Semiconductor Devices: Physics and Technology, Third Edition is an introduction to the physical principles of modern semiconductor devices and their advanced fabrication technology. It begins with a brief historical review of major devices and key technologies and is then divided into three sections: semiconductor material properties, physics of semiconductor devices and processing technology to fabricate these semiconductor devices.
'Watered" down Semiconductor Devices
By Chemil on Feb 03, 2013
I feel like this book leaves out necessary explanations on solid state physics to appreciate or fully understand semiconductor devices. Knowing that S.M. Sze's other book "Physics of Semiconductor Devices" is used as the "bible" of semiconductors, I would have preferred that our teacher had used that book instead.
Falling a bit short in both physics and technology
By Visitor_of_universe on Jul 26, 2008
I started using this book for my undergraduate course in semiconductor technology, and I believe I would have failed the exam if I relied solely on it. Let me explain: the exposition is really exciting and consistent, but if you were interested in the physics side of the phenomena in semiconductors and semiconductor devices, you'd be left wanting for more. "Just when it was getting interesting", you are left with a few paragraphs that just aren't there. If you are the least scientifically curious, this will most likely frustrate you (it is also a credit to Sze as a scientific author, as he made you actually want to know more, through his systematic exposition). I found that even the very old cornerstone book "Electrons and Holes in Semiconductors" by Shockley, gives more satisfaction to the reader, as Shockley has a much broader, freer and thorough approach at discussing the physics of semiconductors. From the technological point of view, the book in question doesn't seem very useful. It works on some fundamentals but, again, it will only get your lips wet but thirsty. Still, I think Sze tried to cover the bases in a field that is in explosive development such as semiconductor technology. From both points of view - physics and technology - the book feels a lot like a teaser for Sze's masterpiece, "Physics of Semiconductor Devices" (2nd edition), which is a book I would wholeheartedly recommend without reservations. And herein lies the reason why I gave this ("Semiconductor Devices") book only three stars: if I give 5 stars to "Physics of Semiconductor Devices" by the same author, then the object of this review deserves 3. Seeing as though the price of both books is almost the same, this should at least make you think for a moment.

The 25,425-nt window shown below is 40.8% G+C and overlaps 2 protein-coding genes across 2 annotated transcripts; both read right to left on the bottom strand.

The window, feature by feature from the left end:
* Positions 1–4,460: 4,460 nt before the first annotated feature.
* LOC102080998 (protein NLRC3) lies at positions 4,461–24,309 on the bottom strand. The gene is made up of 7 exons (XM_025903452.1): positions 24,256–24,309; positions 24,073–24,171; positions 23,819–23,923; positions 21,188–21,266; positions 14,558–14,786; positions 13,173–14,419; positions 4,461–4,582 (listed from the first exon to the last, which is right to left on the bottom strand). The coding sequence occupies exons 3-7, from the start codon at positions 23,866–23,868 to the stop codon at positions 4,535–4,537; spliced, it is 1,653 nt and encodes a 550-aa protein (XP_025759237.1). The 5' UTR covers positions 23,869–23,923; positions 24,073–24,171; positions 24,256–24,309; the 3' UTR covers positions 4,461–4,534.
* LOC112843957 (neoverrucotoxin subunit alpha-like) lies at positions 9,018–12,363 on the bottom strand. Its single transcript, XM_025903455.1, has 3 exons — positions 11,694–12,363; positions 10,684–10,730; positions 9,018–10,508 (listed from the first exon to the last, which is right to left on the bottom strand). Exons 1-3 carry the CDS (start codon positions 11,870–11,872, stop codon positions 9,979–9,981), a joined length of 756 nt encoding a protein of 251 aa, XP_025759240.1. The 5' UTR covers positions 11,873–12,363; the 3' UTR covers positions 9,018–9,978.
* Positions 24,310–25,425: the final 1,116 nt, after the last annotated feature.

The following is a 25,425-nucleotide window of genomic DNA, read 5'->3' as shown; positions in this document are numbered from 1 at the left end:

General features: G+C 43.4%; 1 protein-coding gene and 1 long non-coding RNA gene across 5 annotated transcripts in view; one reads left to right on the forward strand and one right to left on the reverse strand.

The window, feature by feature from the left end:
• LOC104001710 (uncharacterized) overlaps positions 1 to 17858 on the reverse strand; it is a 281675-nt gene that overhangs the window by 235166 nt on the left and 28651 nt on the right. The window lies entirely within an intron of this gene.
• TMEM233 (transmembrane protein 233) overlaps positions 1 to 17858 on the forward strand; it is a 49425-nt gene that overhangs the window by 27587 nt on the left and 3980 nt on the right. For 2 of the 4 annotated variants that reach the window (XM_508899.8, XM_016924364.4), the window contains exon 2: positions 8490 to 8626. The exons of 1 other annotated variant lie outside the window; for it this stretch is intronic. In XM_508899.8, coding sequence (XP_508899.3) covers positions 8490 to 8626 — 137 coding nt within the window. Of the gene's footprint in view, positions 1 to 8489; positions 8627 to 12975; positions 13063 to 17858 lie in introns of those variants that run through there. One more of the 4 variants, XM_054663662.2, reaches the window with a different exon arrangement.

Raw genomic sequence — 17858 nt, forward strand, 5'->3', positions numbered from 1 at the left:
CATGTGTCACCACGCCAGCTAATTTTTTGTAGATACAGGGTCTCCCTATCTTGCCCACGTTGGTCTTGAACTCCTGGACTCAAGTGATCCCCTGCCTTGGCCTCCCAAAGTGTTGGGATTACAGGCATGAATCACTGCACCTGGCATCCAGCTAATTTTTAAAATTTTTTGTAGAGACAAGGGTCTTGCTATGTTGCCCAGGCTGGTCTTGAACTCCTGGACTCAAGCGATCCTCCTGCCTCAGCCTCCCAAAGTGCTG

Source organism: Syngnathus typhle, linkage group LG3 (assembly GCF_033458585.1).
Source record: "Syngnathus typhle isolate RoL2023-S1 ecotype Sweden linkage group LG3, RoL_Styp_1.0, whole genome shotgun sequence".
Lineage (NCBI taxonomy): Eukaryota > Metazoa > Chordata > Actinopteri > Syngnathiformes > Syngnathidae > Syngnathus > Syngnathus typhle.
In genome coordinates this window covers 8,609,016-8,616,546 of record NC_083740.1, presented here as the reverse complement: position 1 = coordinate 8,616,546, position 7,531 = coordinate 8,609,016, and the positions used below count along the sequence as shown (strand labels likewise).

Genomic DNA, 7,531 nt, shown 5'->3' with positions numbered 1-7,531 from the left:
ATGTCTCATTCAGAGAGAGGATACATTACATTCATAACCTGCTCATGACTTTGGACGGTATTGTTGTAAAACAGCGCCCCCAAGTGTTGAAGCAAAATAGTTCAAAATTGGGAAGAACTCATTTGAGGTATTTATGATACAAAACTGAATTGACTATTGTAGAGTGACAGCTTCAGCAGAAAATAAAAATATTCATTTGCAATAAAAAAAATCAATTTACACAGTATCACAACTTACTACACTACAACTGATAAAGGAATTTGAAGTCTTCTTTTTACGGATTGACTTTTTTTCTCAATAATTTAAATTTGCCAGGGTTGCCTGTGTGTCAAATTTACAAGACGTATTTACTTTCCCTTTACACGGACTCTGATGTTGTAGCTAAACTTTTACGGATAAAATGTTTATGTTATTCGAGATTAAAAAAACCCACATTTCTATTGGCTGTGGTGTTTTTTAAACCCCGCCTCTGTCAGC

More than enough detail
By Hunter on Dec 18, 2013
This class at least in my opinion is one of the more difficult classes and the book goes into more than enough explanation and detail for my class that I felt I understood the subject and it showed because I got an A in the class.
A great book!
By Engineer on Jul 18, 2013
Makes an otherwise complex subject seem simple by the way it is presented.I found it to be an exceptionally well written text, and would encourage anyone who is interested in the subject to buy it. A great book!
A great introductory overview of the principles and practise.
By R. G. W. Brown on Jun 24, 2010
This book, in spite of its age (2001 era) remains a great introductory overview of the principles and practise of semiconductor device engineering. The clarity and thoroughness of each basic topic are un-surpassed in competitor books.
not very helpful
By Aajn on May 22, 2013
I bought this book to prepare for my graduate school quals - we're supposed to know something about semiconductor technology. This book is not great - the author doesn't always derive even basic formulas, and the organization leaves something to be desired. If you are looking for an intro to semiconductors, I'd recommend Robert Pierret's book - it's much better.
The book I use every day
A Customer on May 12, 2000
Explains the basic concepts in device physics well. Covers generic process steps used to make most semiconductors. Probably a bit outdated, though physics hasn't changed much since 1985. This book is referred to as "eazy Sze" around my office, which is a refrence to "hard Sze"--The physics of semiconductor devices, 1981. "Hard Sze" is the ultimate refrence for device physics.